May 7, 2020

Brown: “…cut services and access to care and/or pass the costs of the CO option to the private plans that remain in the individual and employer-provided insurance markets,”

Denver, CO – Today, Common Sense Policy Roundtable (CSPR) released Modeling the Impacts of Government Price Controls in Health.

Before the COVID-19 pandemic brought the nation to a standstill, Governor Jared Polis and a group of Colorado legislators proposed a new state-controlled health insurance plan, which would first be offered in the individual market and then expand into parts of the employer-provided market. Their proposal would create a Colorado version of the “public option,” a concept which has received significant attention in national politics but has never been implemented at the federal or state level.

CSPR partnered with international consulting firm Navigant, now a Guidehouse Company, to study the potential impacts of the Colorado option plan.

“The bottom line, hospitals would be faced with a choice: Cut services and access to care and/or pass the costs of the Colorado option to the private plans that remain in the individual and employer-provided insurance markets,” said CSPR Director of Policy and Research Chris Brown.

According to the study, even under normal conditions, the revenue losses projected by the actuarial analysis are staggering. “Losses of this magnitude would have a major impact on the delivery of healthcare services in Colorado. However, the current conditions of the Colorado healthcare system are anything but normal right now,” continued Brown.

Brown went on to discuss the less than normal times facing Colorado hospitals, “Battling the COVID-19 outbreak has inflicted severe financial losses on the Colorado hospital system.”

The Colorado Hospital Association reports those losses may reach $3 billion by the end of this year according to more recent reporting. More than 50 hospitals across Colorado, almost two-thirds of hospitals in our state, are now considered financially vulnerable because they have operating margins of below 4%.

As this study was going to press, the sponsors of HB20-1349 announced they would not pursue their bill during the remainder of the 2020 legislative session. Instead, they declared their intention to reintroduce and pass the Colorado option plan during the 2021 session, which begins eight months from now.

“If the backers of the Colorado option plan are planning another legislative push in 2021, it will give them time to expand the scope of their analysis into how their proposal will work, how it will be paid for, how it will impact the state’s healthcare system, and how the broader economy will respond. Getting answers to these questions was critically important while the state was experiencing good economic and fiscal conditions. These questions are even more important in challenging times,” continued Brown.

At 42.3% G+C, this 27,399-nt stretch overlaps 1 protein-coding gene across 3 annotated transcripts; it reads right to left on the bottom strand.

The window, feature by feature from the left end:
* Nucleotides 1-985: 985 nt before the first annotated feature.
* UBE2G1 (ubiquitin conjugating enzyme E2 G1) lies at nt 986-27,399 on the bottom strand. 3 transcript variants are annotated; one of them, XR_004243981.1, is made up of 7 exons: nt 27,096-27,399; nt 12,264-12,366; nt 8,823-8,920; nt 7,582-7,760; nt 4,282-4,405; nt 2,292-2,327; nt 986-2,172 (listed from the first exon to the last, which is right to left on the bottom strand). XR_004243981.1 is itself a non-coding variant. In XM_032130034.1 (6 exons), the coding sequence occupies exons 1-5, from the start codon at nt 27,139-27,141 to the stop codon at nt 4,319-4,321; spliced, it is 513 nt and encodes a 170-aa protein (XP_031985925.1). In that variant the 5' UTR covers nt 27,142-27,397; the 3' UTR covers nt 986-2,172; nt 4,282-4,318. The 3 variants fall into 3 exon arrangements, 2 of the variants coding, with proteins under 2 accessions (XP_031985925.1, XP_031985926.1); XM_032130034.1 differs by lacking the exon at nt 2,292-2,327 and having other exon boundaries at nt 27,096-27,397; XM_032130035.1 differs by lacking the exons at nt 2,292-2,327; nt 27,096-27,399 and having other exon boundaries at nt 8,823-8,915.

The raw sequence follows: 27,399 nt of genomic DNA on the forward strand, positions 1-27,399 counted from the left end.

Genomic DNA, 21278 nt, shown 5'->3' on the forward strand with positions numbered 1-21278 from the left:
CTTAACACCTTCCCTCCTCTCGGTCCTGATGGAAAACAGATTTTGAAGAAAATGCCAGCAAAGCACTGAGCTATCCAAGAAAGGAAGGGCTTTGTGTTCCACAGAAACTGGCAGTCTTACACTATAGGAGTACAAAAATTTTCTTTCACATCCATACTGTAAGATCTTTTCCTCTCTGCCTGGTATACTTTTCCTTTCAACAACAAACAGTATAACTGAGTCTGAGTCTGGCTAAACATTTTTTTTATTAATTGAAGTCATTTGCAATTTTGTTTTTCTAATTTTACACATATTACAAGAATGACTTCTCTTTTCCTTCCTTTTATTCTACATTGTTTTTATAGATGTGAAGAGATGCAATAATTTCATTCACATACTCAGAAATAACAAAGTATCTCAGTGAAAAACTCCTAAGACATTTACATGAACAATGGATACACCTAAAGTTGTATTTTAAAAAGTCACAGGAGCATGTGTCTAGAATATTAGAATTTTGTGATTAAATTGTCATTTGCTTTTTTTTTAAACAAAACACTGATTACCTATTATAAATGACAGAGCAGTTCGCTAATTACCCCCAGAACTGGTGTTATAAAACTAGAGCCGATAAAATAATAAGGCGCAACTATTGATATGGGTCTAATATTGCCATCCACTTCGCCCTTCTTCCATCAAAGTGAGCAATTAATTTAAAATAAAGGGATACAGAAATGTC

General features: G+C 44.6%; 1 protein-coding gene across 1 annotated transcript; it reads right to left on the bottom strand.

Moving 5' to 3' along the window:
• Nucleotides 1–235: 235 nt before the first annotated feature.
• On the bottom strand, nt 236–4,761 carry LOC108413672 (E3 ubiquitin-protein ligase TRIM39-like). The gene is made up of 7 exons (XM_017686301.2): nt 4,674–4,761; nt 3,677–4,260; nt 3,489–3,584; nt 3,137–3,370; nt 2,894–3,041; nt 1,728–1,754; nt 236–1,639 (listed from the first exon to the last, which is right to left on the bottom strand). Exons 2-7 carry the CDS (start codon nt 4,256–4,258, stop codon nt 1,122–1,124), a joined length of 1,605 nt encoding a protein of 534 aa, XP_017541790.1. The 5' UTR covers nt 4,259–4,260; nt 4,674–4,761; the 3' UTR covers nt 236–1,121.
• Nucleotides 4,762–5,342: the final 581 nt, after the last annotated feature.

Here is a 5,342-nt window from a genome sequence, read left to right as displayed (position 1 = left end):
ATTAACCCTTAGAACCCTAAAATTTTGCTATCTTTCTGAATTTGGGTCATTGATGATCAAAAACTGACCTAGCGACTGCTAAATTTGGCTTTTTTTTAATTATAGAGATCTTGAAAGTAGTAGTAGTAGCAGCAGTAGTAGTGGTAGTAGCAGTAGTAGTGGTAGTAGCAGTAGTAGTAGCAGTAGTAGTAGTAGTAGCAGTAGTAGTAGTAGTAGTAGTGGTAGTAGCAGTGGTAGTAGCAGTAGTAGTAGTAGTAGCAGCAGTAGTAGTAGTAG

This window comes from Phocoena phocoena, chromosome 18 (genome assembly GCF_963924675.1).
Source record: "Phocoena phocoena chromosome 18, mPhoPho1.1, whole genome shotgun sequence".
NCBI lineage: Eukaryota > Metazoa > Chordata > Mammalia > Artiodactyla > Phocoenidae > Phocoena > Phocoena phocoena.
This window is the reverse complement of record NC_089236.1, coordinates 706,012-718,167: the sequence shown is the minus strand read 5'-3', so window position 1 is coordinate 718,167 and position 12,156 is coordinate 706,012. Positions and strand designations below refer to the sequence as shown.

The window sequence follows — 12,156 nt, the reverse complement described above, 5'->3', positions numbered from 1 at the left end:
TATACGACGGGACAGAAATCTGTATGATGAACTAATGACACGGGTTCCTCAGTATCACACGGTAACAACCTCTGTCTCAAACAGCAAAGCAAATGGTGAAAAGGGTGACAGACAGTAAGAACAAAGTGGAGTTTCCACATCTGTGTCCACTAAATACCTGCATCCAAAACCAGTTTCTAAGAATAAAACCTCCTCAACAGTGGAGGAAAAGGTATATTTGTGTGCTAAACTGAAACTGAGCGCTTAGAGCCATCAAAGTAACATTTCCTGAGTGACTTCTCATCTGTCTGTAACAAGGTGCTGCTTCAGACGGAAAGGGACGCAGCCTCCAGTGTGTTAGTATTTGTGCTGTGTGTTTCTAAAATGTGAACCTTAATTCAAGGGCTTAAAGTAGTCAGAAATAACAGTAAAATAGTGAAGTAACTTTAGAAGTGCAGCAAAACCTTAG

View the full report here.

Key findings of the CSPR analysis include:

  • Roughly 335,000 Coloradans – or 5% of the state’s population – would likely enroll in the Colorado option by 2024. Despite being justified as a necessary proposal for Colorado’s uninsured population, only 18,000 enrollees or 5.3% would join from the ranks of the uninsured. 317,000 enrollees – or 89% of participants – would migrate from existing private insurance plans to the Colorado option plan. Because the Colorado option mandates lower hospital reimbursement rates than the rates private health plans currently provide, the financial ramifications of the state government-controlled plan are significant.
  • Hospitals would be faced with a critical choice: CUT services and access to care or PASS the costs of the Colorado option plan to all others.
  • Hospitals would face revenue cuts growing from $536 million to $1.1 billion per year over the first three years.
  • 4,800 health care workers in the hospital industry could lose their job – that’s roughly 7% of all hospital sector jobs in Colorado.
  • Hospitals may be forced to pass along the costs of the Colorado option plan to other consumers. This cost shift could amount to a more than 5% increase in hospital costs for commercial payers who are not in the Colorado option plan.
  • This additional cost on employers and workers would create a drag on the state economy, causing a net loss of 6,400 jobs and $619 million in personal income in single year.
  • Rural hospitals would be hit harder – Rural hospital’s revenue losses could be up to 6.26%. That is more than double the loss of hospitals in urban areas.


Common Sense Policy Roundtable is a non-profit, free enterprise think tank dedicated to the protection and promotion of Colorado’s economy.